As part of the application process, some colleges may ask you to submit a brief essay or a "statement of purpose." Usually the essay assignment asks you to explain why you want to attend the school in question. Sometimes essays ask about your career goals. Occasionally, college essays are open-ended, meaning you can introduce yourself in any way that you like.
The purpose of application essays is twofold. For one thing, admissions committees want to make sure that you can write in a clear and organized way. For another thing, colleges like to ensure that their students have reasonable goals and expectations. If you can't clearly convey what you want to study and why, admissions committees may worry about your ability to follow through and graduate.
Still, the essay writing process should not make you nervous. If you give yourself plenty of time to prepare, revise, and get a few second opinions, you can produce a topnotch college essay.
Books have been written (lots of good ones, in fact) on the subject of strong, well-crafted essays. Since we can't teach essay-writing in a single article, we'll supply some important do's and don'ts. The following tips are all worth considering when you're drafting your essays for college.
Don't Get Cute — Candidates are often told that their essay is the place to come alive, and really introduce themselves beyond the facts and figures of a transcript. To whatever degree this advice is true, it's not an invitation to sound cavalier or flippant. Your tone should be conversational, while maintaining notes of polish and poise.
Don't Force a Metaphor — Creativity is great. And setting yourself apart from a stack of faceless applicants is always a good aim. But be careful not to frame your essay with an overly abstract concept. Metaphors should be subtle, and at the same time pertinent. You have a limited amount of space; don't sacrifice substance for two fluff paragraphs that compare your life to a salad bar or a trapeze act. Which brings us to…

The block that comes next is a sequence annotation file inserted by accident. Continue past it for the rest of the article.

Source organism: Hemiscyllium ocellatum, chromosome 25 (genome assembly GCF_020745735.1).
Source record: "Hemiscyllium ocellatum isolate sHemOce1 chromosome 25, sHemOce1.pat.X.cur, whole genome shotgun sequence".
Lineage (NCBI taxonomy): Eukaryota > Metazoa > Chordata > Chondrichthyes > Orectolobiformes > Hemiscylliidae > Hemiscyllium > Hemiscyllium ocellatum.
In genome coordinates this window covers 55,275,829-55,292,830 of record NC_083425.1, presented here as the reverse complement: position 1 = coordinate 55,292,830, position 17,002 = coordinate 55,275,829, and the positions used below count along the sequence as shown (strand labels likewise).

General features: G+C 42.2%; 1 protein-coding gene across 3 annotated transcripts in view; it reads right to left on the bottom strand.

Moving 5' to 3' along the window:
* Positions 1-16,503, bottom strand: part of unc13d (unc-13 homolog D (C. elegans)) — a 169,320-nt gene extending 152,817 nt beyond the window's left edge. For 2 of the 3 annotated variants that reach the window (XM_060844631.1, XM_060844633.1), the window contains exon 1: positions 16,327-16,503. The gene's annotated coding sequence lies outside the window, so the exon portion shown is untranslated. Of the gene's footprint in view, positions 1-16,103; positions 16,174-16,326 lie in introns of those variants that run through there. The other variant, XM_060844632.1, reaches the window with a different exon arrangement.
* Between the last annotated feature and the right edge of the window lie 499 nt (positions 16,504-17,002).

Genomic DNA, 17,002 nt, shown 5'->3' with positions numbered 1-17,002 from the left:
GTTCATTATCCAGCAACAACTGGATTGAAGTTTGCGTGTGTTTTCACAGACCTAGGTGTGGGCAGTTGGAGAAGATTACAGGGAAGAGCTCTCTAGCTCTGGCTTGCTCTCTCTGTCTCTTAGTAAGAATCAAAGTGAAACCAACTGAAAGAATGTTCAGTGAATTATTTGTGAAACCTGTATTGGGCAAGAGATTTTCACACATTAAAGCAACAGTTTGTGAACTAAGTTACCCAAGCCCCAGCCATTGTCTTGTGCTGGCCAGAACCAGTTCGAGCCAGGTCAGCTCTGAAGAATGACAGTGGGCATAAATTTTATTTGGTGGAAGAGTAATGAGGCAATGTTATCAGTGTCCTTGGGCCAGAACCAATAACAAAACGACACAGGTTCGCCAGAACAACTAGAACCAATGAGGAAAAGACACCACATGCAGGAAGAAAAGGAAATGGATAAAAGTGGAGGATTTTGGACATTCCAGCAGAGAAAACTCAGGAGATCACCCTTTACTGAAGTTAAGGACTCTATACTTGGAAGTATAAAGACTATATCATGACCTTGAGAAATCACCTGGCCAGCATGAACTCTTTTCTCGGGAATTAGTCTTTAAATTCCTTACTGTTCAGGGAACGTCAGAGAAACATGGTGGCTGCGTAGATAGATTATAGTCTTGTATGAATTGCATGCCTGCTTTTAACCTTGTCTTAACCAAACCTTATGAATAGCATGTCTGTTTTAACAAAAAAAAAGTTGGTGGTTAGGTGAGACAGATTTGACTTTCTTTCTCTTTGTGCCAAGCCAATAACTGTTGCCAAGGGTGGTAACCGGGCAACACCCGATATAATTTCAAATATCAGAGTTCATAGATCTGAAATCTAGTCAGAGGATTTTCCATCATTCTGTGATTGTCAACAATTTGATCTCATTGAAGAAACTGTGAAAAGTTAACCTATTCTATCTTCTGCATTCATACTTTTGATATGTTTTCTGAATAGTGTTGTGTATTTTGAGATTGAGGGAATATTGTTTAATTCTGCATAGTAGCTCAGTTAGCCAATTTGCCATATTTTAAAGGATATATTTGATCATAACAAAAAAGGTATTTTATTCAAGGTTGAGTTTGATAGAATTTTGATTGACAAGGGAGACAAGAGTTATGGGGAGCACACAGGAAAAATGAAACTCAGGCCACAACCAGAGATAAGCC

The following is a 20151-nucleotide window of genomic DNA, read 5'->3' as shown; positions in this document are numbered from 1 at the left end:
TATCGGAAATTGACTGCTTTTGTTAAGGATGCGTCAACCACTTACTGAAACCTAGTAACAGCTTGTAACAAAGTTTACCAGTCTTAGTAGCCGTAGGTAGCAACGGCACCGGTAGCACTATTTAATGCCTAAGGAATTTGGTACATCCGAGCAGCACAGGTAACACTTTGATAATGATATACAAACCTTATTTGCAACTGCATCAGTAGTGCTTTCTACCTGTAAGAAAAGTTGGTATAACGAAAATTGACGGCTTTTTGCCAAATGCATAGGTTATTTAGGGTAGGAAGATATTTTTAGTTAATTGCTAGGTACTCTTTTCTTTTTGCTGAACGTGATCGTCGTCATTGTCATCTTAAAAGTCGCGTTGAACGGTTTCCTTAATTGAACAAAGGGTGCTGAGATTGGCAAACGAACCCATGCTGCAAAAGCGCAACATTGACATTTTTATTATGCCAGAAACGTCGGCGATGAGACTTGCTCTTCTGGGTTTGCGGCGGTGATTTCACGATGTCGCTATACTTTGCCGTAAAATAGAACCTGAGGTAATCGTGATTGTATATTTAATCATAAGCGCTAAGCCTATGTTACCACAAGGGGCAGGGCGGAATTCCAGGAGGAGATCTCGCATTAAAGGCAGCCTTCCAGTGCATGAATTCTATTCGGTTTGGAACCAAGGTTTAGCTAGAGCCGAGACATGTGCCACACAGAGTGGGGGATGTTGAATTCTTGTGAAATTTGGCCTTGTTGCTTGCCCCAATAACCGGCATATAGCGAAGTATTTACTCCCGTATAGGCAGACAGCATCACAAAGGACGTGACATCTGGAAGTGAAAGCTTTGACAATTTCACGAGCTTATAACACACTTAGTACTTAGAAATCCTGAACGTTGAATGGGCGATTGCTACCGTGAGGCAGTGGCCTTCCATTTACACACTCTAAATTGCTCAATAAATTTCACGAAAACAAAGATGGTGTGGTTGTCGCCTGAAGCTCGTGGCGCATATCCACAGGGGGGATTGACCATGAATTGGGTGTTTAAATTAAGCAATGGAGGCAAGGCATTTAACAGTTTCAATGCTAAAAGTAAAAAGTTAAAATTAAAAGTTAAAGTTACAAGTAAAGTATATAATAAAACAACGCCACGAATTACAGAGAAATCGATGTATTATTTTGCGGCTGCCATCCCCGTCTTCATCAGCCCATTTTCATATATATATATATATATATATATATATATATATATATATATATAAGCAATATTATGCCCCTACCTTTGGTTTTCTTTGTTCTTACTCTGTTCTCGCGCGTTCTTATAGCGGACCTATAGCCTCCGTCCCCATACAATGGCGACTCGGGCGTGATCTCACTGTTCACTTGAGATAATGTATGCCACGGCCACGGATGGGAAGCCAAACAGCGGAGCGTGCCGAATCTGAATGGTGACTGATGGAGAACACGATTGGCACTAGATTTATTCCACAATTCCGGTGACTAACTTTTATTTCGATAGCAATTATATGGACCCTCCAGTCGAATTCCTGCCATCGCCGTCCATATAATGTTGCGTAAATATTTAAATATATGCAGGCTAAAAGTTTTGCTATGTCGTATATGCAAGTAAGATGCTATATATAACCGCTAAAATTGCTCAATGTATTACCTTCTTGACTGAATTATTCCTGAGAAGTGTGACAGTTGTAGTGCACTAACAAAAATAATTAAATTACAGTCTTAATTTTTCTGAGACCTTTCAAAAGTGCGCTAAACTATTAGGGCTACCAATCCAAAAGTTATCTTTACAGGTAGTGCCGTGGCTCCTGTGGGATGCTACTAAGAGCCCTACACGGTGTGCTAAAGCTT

Don't Exceed the Word Count — If you truly have a surplus of glowing achievements, then you're already in better shape than most applicants. Don't jeopardize your standing by force-feeding all 96 feats into a 500 word essay. Similarly, if you're worried that your application needs a boost by way of a great essay, extra length won't win you extra points.
Don't Ask Hypothetical Questions — Why would a person ask hypothetical questions in an essay? What purpose would that serve? Does an essay really need to chart the writer's thought process? Is anyone ever interested in reading about the stages of confusion? You get the idea. Hypothetical questions are annoying, and they make an essay sound like you haven't figured out what you're trying to say.
Don't Include the Definition of Anything — Sorry to rain on your quotation parade, but other people have used this trick before. A lot, in fact. Definition openings sound prepackaged and phony. Even if an essay question asks you to discuss "innovation," for example, or your understanding of what it means to be a "teacher," don't waste space by spitting back the literal, dictionary entry.